David Blackburn

At last, a “brazenly elitist” approach to teacher recruitment

At last, a “brazenly elitist” approach to teacher recruitment
Text settings

The next target for the Tories’ policy blitz is teacher recruitment. Cameron will pledge a “brazenly elitist” system with considerable incentives to lure top graduates from law firms and banks and into state school classrooms.

What will this entail? Well, holders of degrees of less than a 2:2 will not receive funding for teacher training. Maths and science graduates with firsts or 2:1s from the 25 top universities will have their student loans paid off if they go into teaching; repayment will be staggered to encourage teachers to remain in the profession. The Tories will scrap graduate teaching programmes and replace them with on the job training, modelled on the hugely successful Teach First scheme.

Although continuing to accept graduates with 2:2s hardly smacks of the brazen elitism so reviled by Gordon Brown, talented graduates and dissatisfied bankers and lawyers may be persuaded to bring their talents and expertise to the state sector. Maths and science teachers are in short supply, so paying their debts is a sensible extension of the government’s £3,000 golden handshake. Teach First suggests that on the job training is perhaps more effective than an academic course and the practice should be extended. But above all, these policies restore the status of teaching among the professions; if realised, the savage truism that ‘those who can’t teach’ would no longer apply, and that can only improve standards and raise morale, which is apparently very low in inner city schools.

UPDATE: You can’t take it away from Ed Balls, he never dithers. Straight out of the blocks, Balls labelled the Tory teacher recruitment policy an “airbrushed re-announcement of existing policies”. Teach first and golden handshakes were introduced by the government and they are successful initiatives - why not extend them across the system whilst being increasingly selective?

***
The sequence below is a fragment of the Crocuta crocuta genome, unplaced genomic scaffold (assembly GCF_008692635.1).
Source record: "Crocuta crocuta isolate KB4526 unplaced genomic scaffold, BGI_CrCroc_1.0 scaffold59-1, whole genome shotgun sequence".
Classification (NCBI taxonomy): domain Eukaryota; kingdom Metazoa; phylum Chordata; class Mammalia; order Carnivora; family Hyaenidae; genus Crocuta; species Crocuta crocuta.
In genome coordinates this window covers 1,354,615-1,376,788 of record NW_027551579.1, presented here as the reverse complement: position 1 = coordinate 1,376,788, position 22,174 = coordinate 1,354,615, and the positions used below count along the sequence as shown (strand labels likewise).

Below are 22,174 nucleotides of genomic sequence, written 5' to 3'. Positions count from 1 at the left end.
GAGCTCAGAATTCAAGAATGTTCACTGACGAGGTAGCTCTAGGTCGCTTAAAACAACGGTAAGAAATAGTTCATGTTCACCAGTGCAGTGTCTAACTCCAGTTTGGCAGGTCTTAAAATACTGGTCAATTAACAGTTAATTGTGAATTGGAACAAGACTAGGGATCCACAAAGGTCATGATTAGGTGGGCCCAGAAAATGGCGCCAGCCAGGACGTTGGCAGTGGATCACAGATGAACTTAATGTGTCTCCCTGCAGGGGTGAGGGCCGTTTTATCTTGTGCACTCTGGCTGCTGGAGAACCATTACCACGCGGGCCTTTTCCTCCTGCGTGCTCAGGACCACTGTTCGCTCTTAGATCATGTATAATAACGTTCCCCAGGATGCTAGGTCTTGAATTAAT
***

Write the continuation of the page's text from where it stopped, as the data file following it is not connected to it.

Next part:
Balls then made another little foray into the territory of class war: (these policies) “will do nothing to convince parents on modest and middle incomes, who already face a Tory squeeze, that the Conservatives are on their side.” That’s right; the class war has opened a new front in middle England. But there is nothing airbrushed or re-hashed about the Tories’ connecting the retention of excellent teachers and improving class discipline, something that has escaped Labour’s notice. Cameron is on the side of teachers and therefore by extension hard working families who want the best for their children. His speech contains this statement:

‘It’s time we tilted the scales back into the favour of teachers. That’s what we will do. We’re going to say to our teachers, if you want to search for and confiscate any item you think is dangerous or disruptive- you can. If you want to remove violent children from the classroom – you can. And if you want protection from false allegations of abuse that wreck lives and wreck careers – we’ll make sure you have it.

We will also give our schools the final say over expulsion. No ifs, no buts. With a new Conservative Government, there’ll be no doubt where the authority lies in our schools. Not with the troublemakers. Not with the pupils. One hundred percent with the teachers.’

UPDATE2: Iain Martin raises the excellent point that this policy would necessitate larger class sizes. Very possibly, but as Iain notes large classes taught by brilliant teachers are, in probability, preferable to small classes taught by poor teachers.

UPDATE3: Ha, ha, ha. It turns out that Cameron's Maths Czar, thinking man's crumpet Carol Vorderman, obtained a third. Just goes to show that Finals do not live up to their name. That said, I still think it's right that taxpayers should not fund people with third class degrees through teacher training.